Flyport WiFi Energy Saving Mode

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The openPicus Framework permits using advanced energy saving methods. This is an advanced feature, and the FLYPORT's normal operations and functions will be different, and all the TCP/IP related functions do not work in these modes. As a general rule, when in an energy saving mode, none of the functions described in the chapter “Using the TCP/IP stack” should be used since are all TCP/IP dependant.

There are two ways to reduce power consumption:

  • Turning OFF WiFi transceiver only (Hibernate mode)
  • Turning OFF WiFi transceiver and put in SLEEP state the microcontroller (Sleep mode)

Both modes turn OFF the Wi-Fi transceiver to save power, but the Sleep mode saves more power since it stop the Microcontroller. Only the RTCC and external interrupts can wake up the Microcontroller once it is in sleep mode.

Special considerations:

  • All the TCPSockets and UDPSockets must be reinitialized after waking up from hibernate or sleep mode. This must be done each time the FLYPORT WiFi wakes up, and for every Socket used, or the FLYPORT will fail its tasks executions and will definitely be locked!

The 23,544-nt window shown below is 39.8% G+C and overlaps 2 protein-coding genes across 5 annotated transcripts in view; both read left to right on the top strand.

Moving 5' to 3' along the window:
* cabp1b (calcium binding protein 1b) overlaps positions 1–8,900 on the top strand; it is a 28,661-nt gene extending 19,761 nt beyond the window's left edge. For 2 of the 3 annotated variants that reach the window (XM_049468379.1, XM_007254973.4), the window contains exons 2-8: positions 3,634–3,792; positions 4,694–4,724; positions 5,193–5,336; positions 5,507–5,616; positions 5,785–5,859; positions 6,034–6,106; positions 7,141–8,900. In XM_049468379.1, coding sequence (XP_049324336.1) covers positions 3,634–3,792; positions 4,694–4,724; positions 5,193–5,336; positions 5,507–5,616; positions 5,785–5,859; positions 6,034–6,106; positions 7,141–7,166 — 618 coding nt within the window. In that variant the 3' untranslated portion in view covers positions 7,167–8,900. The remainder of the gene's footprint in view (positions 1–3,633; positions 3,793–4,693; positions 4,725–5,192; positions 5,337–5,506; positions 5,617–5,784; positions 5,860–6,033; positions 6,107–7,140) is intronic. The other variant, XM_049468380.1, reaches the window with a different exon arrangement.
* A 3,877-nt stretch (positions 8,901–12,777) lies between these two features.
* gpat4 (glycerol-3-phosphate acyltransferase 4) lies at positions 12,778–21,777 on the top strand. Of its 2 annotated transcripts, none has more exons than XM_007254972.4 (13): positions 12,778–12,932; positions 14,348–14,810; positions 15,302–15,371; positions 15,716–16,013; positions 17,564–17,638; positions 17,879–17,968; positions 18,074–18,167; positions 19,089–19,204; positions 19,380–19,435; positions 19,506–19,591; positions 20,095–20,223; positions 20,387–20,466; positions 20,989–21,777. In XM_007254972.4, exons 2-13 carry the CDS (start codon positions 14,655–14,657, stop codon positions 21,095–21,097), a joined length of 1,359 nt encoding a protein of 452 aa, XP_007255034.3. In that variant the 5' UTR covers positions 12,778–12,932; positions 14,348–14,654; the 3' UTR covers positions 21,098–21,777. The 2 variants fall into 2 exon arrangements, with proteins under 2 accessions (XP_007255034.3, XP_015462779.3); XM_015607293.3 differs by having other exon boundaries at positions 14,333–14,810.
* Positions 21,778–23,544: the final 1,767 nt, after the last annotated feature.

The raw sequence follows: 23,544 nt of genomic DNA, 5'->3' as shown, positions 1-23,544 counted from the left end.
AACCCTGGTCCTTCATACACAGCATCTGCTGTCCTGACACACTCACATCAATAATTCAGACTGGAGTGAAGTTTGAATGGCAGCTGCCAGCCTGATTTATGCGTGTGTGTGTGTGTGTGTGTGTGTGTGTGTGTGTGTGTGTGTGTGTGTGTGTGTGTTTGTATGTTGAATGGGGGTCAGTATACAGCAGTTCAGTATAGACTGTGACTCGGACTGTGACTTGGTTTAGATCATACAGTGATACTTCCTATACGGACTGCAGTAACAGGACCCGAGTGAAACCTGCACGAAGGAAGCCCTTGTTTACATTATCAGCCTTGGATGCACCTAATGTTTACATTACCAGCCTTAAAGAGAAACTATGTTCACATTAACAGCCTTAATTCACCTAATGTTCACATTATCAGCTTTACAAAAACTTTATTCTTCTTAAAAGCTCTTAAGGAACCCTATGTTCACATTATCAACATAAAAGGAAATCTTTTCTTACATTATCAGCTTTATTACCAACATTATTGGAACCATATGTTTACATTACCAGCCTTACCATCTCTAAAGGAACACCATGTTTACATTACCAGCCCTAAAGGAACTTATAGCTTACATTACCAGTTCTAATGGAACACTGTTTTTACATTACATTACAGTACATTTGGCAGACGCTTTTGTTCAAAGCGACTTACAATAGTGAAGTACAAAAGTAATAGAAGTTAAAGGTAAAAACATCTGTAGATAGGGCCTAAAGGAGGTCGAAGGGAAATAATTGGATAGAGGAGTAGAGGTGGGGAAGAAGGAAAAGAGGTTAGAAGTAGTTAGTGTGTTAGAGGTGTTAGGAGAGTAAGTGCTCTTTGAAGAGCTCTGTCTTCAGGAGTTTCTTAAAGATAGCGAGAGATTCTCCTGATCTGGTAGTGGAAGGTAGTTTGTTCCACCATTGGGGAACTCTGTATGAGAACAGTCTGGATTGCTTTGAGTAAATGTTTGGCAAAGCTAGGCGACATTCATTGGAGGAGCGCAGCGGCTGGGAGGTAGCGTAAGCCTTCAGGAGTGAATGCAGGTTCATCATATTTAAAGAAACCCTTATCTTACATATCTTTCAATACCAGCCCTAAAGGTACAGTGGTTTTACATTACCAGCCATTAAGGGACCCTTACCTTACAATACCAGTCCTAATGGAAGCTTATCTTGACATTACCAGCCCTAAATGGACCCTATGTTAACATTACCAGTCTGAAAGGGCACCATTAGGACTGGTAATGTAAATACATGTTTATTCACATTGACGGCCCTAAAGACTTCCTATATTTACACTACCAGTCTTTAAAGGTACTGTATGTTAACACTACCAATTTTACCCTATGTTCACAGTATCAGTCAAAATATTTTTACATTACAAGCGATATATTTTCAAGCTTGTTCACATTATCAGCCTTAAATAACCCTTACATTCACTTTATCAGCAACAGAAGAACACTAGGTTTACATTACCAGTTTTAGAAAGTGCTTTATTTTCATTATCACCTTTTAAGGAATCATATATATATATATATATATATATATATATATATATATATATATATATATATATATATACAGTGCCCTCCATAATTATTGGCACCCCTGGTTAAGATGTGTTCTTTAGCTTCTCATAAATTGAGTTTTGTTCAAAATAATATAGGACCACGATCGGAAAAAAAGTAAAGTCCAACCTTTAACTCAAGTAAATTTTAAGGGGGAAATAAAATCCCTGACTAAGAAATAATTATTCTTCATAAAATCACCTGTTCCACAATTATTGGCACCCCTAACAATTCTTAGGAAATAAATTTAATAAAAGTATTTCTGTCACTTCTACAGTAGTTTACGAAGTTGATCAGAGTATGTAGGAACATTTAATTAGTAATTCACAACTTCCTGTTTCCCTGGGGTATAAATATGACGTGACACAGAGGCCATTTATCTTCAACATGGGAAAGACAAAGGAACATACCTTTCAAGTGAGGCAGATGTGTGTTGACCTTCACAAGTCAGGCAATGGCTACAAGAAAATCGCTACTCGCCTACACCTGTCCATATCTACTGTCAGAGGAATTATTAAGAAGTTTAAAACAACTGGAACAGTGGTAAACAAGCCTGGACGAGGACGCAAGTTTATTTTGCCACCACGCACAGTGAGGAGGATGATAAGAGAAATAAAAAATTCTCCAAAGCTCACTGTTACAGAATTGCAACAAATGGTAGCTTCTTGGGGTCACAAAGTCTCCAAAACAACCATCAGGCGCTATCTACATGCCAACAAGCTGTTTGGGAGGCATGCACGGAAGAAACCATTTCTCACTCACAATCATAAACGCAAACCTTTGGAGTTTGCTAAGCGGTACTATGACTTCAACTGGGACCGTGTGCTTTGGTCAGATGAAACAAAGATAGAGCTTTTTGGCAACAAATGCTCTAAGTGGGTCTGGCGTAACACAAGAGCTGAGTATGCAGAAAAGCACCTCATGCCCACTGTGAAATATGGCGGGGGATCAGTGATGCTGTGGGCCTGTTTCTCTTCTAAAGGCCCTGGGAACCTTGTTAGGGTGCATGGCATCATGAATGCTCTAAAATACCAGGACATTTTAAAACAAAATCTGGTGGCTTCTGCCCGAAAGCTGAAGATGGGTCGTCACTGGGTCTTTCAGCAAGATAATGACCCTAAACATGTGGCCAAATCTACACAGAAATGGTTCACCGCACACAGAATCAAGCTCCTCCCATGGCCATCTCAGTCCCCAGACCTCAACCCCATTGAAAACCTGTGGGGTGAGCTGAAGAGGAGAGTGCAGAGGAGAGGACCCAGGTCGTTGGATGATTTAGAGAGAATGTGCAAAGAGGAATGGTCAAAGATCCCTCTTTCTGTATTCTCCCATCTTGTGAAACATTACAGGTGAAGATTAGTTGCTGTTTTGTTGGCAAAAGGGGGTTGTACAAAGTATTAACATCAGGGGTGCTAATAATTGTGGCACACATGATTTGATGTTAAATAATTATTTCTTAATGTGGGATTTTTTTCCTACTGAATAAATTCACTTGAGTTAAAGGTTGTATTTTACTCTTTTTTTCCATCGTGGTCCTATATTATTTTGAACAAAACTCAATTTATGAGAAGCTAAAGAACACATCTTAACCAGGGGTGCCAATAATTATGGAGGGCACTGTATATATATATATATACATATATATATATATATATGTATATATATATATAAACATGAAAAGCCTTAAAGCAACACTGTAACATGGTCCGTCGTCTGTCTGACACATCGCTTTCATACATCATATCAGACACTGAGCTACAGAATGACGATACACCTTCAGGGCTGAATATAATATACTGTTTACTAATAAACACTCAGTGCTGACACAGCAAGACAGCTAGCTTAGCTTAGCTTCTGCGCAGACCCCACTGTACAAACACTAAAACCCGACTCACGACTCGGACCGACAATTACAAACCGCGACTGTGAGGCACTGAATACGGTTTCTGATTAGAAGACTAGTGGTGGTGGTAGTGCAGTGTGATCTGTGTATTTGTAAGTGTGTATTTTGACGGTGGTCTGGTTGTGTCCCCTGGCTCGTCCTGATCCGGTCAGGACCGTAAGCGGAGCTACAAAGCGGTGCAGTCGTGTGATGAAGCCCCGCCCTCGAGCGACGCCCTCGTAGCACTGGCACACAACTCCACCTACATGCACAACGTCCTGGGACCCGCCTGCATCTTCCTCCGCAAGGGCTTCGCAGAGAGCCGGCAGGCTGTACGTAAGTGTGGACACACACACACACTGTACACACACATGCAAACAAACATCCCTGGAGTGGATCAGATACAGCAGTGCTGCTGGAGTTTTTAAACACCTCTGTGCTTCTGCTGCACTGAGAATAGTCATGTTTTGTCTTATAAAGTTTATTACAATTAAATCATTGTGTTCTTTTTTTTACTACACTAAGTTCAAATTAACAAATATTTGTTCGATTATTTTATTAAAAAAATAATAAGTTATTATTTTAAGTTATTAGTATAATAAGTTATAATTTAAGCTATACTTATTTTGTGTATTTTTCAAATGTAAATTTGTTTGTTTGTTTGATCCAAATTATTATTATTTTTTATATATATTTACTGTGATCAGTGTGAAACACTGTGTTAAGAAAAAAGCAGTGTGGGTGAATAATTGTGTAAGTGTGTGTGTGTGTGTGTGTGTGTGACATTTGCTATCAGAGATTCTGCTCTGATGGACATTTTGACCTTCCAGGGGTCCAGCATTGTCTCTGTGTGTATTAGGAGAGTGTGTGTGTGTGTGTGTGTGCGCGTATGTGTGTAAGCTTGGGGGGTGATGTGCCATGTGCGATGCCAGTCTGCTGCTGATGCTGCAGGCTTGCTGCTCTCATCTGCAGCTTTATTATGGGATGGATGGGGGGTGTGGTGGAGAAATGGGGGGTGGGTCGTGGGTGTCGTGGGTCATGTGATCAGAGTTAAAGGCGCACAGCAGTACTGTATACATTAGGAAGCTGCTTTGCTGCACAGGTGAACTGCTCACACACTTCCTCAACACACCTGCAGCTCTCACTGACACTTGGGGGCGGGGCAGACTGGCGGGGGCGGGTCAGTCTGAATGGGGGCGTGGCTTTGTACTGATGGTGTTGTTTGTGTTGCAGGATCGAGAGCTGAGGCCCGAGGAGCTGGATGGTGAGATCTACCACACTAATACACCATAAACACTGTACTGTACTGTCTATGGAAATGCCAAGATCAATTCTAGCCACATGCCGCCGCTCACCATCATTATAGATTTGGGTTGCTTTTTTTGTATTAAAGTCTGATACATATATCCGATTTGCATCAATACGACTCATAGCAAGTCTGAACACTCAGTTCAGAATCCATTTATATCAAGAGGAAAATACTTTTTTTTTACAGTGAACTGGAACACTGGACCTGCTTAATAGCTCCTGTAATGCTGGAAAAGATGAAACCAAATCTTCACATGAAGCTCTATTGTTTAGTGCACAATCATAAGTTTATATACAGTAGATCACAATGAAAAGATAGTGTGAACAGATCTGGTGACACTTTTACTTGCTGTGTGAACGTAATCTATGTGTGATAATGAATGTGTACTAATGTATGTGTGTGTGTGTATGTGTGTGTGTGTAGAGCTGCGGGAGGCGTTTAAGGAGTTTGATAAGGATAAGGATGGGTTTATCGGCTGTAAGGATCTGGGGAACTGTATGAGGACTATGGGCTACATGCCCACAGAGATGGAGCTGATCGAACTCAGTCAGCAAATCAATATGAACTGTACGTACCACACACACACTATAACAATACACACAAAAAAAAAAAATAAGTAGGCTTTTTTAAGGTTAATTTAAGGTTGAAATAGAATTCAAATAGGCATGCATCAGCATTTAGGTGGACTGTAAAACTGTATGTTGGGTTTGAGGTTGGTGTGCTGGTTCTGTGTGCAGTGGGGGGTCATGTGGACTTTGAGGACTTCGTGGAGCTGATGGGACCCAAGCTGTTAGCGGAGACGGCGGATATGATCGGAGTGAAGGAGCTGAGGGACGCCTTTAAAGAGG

• Please pay very special attention to socket handles as these are the most delicate software code for power saving modes.

Hibernate Mode

Activating Hibernate mode, the WiFi transceiver will be turned OFF, the OpenPicus Framework will kill the TCP task, and only the user task will be executed. This is not the maximum power saving mode, but PIC is still powered.

The functions described in “Controlling the FLYPORT hardware” chapter, and “RTCC peripheral module” can be used without any kind of warning as they are only PIC dependant.

To Activate Hibernate Mode → WFHibernate(); This function activates the Hibernate mode, so turn OFF the Wi-Fi transceiver

To Deactivate the Hibernate Mode → WFOn(); This function turns ON the Wi-Fi transceiver again

NOTE: this function does NOT reconnect FLYPORT to Wi-Fi network automatically. The User should handle the connection of the Wireless LAN after the transceiver is enabled.

Sleep Mode